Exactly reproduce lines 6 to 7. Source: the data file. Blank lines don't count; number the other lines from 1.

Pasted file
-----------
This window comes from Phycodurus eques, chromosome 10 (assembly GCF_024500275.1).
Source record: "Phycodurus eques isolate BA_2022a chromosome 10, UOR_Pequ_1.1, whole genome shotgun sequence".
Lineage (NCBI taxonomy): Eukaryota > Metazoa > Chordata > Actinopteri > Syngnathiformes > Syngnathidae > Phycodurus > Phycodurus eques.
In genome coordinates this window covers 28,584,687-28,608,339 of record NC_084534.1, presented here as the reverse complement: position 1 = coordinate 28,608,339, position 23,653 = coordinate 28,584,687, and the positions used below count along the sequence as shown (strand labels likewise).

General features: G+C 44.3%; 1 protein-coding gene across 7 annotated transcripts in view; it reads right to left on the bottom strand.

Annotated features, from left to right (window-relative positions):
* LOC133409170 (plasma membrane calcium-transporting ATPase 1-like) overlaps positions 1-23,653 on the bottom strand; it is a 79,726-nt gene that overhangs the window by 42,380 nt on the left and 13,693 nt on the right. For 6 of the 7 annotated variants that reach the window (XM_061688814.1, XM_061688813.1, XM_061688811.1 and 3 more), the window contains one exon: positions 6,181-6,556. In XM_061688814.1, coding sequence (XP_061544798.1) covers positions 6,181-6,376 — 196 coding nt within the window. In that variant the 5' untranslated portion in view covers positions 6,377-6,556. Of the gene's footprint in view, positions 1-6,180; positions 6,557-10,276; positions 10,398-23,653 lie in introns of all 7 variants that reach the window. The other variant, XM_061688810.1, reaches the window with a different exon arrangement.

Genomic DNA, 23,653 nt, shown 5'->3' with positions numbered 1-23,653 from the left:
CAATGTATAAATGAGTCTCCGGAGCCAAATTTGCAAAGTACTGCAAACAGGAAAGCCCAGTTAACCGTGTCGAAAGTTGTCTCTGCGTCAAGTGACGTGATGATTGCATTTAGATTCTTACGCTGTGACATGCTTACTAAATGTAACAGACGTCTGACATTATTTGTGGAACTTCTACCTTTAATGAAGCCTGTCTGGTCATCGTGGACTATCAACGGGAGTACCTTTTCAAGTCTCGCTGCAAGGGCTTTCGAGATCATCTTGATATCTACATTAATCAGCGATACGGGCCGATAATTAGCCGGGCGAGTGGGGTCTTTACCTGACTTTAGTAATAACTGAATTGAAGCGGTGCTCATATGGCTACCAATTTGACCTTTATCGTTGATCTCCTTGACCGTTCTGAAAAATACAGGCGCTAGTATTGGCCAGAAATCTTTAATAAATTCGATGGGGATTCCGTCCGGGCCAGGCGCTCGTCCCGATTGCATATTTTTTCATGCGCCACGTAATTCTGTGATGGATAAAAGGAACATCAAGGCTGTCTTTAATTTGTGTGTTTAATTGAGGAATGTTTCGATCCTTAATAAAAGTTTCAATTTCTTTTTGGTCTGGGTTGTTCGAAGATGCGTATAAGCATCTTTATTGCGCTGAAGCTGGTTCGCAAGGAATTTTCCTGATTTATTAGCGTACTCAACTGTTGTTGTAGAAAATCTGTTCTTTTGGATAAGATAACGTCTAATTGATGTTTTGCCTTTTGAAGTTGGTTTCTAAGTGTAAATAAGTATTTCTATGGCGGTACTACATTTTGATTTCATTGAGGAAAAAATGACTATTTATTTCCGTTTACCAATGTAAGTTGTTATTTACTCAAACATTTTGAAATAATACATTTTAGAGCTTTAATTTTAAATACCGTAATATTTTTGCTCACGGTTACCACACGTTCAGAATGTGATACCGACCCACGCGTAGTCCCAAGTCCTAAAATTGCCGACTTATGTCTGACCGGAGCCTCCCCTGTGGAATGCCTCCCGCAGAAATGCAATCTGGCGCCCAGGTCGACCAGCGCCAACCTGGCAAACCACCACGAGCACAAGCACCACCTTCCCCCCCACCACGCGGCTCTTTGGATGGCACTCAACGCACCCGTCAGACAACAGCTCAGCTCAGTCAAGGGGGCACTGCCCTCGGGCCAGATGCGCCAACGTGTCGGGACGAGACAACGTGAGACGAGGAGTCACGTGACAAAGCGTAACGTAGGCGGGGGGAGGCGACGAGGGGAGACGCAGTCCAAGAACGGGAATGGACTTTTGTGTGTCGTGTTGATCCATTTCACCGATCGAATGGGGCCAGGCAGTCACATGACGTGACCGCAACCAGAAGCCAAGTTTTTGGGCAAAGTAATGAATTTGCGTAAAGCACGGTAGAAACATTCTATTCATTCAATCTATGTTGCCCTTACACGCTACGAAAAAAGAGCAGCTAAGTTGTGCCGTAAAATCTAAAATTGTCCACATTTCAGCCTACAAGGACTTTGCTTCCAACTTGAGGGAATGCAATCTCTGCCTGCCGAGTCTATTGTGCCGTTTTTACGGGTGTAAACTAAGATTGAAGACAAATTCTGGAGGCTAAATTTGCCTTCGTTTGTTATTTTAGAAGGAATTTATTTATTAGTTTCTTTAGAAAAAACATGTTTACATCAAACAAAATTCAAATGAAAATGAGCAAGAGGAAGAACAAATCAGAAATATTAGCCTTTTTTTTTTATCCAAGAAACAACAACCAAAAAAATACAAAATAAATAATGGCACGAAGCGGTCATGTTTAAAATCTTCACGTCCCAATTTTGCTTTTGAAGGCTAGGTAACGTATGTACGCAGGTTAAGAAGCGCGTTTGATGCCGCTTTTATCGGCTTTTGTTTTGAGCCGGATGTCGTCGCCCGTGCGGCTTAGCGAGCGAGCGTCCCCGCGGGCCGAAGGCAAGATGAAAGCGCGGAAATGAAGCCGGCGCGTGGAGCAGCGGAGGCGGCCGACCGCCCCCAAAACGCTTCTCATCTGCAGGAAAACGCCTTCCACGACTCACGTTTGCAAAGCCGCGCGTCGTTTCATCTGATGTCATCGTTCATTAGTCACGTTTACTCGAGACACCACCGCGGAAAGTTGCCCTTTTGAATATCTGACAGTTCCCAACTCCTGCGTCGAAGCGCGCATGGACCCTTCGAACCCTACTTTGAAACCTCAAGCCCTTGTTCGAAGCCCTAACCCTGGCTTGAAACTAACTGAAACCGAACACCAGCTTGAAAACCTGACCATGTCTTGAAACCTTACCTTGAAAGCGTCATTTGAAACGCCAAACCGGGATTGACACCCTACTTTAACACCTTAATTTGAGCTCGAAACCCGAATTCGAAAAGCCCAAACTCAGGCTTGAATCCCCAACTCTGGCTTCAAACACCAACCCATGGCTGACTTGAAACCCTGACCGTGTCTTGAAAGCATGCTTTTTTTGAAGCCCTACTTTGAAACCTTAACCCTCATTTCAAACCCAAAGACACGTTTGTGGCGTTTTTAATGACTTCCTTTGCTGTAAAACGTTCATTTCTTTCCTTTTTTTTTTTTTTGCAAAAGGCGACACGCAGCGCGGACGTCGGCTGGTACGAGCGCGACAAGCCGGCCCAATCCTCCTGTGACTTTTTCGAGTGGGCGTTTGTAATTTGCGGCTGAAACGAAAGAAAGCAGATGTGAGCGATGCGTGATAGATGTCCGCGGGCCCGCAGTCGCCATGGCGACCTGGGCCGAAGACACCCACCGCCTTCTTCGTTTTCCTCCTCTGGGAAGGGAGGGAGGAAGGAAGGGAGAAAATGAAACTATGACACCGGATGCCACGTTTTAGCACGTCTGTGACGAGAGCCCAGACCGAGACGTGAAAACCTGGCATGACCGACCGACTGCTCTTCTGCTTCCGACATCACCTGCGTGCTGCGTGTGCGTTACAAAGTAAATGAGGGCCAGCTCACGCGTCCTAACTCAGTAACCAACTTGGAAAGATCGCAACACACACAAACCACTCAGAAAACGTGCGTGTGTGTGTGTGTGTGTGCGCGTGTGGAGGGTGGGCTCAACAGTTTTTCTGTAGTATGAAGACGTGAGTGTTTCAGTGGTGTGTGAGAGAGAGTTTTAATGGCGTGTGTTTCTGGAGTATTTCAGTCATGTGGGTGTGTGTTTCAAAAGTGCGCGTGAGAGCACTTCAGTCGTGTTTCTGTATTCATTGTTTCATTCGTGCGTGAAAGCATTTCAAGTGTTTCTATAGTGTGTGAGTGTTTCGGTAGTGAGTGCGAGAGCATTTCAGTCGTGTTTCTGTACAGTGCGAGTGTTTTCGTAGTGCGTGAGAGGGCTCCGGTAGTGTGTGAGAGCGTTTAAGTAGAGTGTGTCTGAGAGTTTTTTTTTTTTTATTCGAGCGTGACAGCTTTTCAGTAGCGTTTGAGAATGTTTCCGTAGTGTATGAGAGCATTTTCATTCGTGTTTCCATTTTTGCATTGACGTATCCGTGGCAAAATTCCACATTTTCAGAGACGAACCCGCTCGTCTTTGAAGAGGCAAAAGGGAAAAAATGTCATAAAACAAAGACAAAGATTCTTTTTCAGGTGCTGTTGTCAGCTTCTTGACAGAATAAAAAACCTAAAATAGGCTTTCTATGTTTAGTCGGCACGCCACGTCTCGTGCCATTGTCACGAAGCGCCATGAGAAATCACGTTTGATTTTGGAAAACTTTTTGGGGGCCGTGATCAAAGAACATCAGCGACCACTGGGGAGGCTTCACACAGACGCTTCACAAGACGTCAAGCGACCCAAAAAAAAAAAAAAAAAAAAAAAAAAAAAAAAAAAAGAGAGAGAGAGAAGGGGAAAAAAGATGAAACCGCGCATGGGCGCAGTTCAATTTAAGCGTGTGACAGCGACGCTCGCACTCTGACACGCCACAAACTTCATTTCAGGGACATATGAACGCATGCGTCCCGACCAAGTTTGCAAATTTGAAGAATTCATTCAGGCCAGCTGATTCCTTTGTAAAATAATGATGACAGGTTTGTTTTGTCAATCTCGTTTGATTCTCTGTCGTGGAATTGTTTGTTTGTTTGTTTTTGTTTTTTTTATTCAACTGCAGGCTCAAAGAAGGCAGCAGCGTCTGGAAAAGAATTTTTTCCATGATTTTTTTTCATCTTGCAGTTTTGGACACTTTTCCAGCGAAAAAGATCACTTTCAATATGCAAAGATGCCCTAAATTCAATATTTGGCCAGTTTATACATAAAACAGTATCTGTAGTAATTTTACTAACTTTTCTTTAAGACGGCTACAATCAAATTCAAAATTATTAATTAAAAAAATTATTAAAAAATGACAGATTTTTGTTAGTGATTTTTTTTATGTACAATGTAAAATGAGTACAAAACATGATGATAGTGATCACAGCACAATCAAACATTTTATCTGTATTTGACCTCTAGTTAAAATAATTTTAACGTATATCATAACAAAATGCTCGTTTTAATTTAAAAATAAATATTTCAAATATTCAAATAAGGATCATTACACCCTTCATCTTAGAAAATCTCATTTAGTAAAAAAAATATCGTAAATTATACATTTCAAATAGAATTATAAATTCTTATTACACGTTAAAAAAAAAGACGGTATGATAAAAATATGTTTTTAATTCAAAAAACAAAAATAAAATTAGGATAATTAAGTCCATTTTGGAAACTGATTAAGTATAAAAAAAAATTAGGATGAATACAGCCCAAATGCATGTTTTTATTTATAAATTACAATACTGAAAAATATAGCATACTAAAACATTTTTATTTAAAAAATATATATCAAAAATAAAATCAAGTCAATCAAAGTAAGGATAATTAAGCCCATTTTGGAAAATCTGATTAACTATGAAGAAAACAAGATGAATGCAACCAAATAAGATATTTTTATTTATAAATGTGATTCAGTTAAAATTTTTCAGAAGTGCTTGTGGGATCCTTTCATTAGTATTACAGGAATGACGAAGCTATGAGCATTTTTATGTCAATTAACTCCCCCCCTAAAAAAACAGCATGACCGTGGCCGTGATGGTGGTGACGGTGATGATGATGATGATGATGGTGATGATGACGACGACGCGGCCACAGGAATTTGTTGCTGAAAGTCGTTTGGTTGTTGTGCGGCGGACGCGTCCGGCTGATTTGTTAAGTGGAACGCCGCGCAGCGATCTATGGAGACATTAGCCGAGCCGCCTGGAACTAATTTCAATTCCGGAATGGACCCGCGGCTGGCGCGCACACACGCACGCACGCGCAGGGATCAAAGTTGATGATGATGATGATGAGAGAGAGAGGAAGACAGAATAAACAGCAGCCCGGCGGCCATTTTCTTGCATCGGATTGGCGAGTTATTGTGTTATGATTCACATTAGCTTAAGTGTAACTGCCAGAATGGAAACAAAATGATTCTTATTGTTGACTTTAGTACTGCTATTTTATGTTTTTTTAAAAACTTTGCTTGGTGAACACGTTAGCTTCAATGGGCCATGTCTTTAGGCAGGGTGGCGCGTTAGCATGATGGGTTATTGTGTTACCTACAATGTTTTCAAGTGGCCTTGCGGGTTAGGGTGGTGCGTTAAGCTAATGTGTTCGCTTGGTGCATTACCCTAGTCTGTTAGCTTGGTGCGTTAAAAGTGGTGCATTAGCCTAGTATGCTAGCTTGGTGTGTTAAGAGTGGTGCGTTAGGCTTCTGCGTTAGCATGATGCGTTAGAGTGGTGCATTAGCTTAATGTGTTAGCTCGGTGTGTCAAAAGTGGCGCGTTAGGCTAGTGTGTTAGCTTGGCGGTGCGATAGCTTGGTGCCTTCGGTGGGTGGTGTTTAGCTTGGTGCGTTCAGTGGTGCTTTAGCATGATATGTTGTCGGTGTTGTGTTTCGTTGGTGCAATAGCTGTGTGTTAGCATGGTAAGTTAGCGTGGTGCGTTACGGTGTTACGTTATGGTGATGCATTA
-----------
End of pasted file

Annotated features, from left to right (window-relative positions):
* LOC133409170 (plasma membrane calcium-transporting ATPase 1-like) overlaps positions 1-23,653 on the bottom strand; it is a 79,726-nt gene that overhangs the window by 42,380 nt on the left and 13,693 nt on the right. For 6 of the 7 annotated variants that reach the window (XM_061688814.1, XM_061688813.1, XM_061688811.1 and 3 more), the window contains one exon: positions 6,181-6,556. In XM_061688814.1, coding sequence (XP_061544798.1) covers positions 6,181-6,376 — 196 coding nt within the window. In that variant the 5' untranslated portion in view covers positions 6,377-6,556. Of the gene's footprint in view, positions 1-6,180; positions 6,557-10,276; positions 10,398-23,653 lie in introns of all 7 variants that reach the window. The other variant, XM_061688810.1, reaches the window with a different exon arrangement.